WGMS and SEBA Work Together to Further Each Other’s Mission

April 13, 2018
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Two very different organizations in the South End, the Washington Gateway Main Street (WGMS) and the South End Business Alliance (SEBA) have one goal in common – and that’s to make businesses in the South End thrive. But, how they go about doing that is drastically different.

In an effort to reinvent SEBA and strengthen the power of both organizations, the two organizations will share board members and do a little more collaboration in the future.

Recently, WGMS board member Randi Lanthrop is now sitting on the SEBA Board and in exchange, SEBA President Eve Ward is now on the WGMS board.

“The South End is one of the most culturally diverse neighborhoods in Boston but its gentrifying at such a fast rate,” said Ward. “It’s really hard to open a small business.”

SEBA is an all volunteer membership-based organization whose mission is to organize and unify the voice of SEBA members and to promote a positive business climate in the South End.

The organizations goal is to maximize the visibility and success of all businesses who participate and to encourage interaction between business owners in the neighborhood.

“There is a need to connect,” said Ward. “A lot of people are working from home or alone in their own office and it can be quite isolating.”

There are a lot of graphic designers, architects, artists, freelancers and more who work from home now a days and Ward wants to get them together to network and get to know one another.

So when a new business is opening and the owner has a quick question they have someone to turn to or if someone is looking for an architect or an accountant they have a network of South End businesses they can rely on.

SEBA hopes to do more information sharing and presentations but, at the same time provide more networking opportunities, such as through their monthly coffee meetings.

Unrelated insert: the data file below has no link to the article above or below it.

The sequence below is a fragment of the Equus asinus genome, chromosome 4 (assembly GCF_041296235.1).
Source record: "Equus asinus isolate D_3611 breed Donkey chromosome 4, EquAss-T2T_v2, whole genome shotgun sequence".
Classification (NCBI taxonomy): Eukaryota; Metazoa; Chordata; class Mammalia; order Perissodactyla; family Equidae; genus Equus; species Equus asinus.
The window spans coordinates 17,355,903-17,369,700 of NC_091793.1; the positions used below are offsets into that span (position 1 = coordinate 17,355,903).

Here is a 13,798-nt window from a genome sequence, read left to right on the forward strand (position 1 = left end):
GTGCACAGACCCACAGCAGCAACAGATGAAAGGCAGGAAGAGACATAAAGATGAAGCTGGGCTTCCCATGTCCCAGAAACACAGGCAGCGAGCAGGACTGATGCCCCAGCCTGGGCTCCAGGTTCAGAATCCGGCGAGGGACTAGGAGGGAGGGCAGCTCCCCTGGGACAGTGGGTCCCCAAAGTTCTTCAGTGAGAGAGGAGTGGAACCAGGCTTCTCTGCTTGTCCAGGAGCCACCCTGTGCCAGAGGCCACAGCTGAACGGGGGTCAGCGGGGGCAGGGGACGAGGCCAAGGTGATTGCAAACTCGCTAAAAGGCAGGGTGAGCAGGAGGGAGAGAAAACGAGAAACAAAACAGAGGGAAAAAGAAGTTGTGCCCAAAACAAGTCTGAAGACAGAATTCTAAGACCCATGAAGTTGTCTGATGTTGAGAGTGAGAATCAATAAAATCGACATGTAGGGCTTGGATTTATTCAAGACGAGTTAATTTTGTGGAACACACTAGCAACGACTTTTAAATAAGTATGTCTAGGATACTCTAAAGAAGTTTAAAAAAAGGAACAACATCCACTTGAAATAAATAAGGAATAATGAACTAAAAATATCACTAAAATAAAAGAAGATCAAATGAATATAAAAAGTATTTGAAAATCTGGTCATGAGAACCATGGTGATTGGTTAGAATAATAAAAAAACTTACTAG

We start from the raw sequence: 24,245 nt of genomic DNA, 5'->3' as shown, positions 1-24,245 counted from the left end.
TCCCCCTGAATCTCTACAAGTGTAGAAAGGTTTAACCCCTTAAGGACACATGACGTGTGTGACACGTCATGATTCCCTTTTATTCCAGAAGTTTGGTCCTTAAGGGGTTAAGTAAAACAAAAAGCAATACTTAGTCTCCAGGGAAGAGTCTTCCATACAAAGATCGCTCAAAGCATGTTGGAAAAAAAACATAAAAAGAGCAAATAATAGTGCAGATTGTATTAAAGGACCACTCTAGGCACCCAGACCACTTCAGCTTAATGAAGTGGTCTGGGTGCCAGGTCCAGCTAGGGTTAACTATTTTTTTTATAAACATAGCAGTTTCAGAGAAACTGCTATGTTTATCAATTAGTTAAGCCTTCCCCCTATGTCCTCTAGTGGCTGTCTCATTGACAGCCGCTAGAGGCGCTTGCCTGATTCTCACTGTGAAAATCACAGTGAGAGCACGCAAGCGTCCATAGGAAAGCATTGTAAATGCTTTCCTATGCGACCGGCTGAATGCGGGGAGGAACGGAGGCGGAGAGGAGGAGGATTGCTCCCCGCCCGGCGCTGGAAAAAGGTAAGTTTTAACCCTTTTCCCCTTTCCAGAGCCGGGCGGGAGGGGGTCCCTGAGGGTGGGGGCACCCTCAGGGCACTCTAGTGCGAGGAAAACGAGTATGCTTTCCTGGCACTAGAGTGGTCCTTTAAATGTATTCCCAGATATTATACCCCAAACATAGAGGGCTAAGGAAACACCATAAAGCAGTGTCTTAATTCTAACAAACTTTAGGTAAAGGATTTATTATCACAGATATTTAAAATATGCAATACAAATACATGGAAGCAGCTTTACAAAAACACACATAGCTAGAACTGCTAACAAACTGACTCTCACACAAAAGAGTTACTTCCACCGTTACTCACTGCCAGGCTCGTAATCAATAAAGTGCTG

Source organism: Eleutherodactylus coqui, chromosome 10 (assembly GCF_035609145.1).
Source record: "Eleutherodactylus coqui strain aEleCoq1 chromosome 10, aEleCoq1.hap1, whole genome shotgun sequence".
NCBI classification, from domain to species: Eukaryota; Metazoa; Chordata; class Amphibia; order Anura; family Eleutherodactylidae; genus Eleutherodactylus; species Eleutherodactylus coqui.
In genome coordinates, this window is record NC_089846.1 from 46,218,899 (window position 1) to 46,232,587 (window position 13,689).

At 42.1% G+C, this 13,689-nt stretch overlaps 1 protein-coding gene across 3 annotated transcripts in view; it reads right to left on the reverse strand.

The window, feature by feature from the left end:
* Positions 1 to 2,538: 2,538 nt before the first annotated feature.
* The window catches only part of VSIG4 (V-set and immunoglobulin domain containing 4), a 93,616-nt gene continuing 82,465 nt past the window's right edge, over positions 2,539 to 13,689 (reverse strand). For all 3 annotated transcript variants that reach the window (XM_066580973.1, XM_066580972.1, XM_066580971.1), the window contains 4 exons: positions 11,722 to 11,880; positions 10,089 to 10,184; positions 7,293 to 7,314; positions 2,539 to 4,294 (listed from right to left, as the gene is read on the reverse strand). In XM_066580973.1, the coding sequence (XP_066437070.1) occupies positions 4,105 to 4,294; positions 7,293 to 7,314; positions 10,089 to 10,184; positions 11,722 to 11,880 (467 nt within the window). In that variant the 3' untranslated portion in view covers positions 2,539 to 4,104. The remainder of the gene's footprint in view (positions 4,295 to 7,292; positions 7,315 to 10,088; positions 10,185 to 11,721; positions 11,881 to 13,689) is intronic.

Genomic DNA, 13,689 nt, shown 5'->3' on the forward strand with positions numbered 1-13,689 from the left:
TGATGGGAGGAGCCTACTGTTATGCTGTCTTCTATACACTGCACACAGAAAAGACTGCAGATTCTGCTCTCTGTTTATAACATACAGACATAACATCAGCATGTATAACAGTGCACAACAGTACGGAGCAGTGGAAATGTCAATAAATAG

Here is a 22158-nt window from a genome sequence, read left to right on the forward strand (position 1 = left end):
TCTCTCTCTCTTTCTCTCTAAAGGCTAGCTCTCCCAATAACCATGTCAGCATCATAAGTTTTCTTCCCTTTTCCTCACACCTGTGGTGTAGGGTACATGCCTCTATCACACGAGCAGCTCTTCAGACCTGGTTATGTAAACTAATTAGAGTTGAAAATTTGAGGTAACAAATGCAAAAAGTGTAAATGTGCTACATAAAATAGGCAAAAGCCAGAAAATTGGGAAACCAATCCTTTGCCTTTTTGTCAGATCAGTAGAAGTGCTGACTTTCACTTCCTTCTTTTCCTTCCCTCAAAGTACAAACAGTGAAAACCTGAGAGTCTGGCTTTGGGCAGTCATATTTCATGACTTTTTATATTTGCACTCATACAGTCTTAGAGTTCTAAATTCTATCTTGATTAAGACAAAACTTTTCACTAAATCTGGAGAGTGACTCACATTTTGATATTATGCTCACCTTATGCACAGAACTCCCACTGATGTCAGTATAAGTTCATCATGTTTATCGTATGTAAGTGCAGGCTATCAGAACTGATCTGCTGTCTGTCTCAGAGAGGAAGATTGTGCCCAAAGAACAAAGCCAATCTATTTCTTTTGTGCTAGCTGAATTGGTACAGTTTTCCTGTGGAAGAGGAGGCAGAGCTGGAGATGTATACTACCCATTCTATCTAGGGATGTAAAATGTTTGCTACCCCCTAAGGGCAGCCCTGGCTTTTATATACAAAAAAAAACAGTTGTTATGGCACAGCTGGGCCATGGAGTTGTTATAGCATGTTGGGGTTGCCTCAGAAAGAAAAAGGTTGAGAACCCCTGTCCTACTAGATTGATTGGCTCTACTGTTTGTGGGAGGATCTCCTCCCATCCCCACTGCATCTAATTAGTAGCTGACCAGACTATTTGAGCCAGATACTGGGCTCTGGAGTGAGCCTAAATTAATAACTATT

“The human interaction is important,” said Ward. “There are hundreds and hundreds of businesses in the South End. We want to connect business to business.”

On the other hand, WGMS works with businesses to navigate Boston Main Streets through the Boston’s Office of Business Development. Their work mainly focuses on getting the correct permits, liquor licenses, grants and paperwork needed at the city and state level.

WGMS is non-profit organization primarily made of volunteers who live and work in the community.

WGMS helps developers and business owners on all levels, from large scale development to store front improvements. WGMS helps developers with design and connects them to the local neighborhood groups.

In addition, they work in partnership with Project Place, an ongoing effort to further supplement city services on Washington Street by cleaning sidewalks, to artistic light installations designed to create safer experiences in neighborhood parks.

Now, if a business owner comes to either of the organizations with a problem, members can point to them in the right direction – whether it be a permitting problem go to WGMS or a recommendation go to SEBA.

“Ultimately we all want to thrive,” said Ward.

Ward said when she first became President to SEBA, a lot of people heard of the organization but didn’t know quite what the organization did.

Ward said that one of the benefits of joining SEBA is that you get the chance to meet people, whether it be at social evenings, monthly coffee hours or holiday strolls.

“I met so many people through SEBA that really helped me,” said Ward. “Building relationships can’t just be transactional. You never know when you’re going to need support.”

Ward said that this year, SEBA is going to find their place in the neighborhood.

“SEBA has been different things at different times,” said Lanthrop. “Now, SEBA is defining itself.”

Together WGMS and SEBA want to connect with the South End Forum to reach even further into the neighborhood and create a larger voice with three organizations. The goal is to have the South End set the example of what a thriving business district should look like.

“This will be create an alliance and have a bigger influence,” said Ward. “It’s important to have the voices of the people in the neighborhood but, at the same time have people know what we do. Together we want to represent the businesses as well as welcome people have them feel included.”

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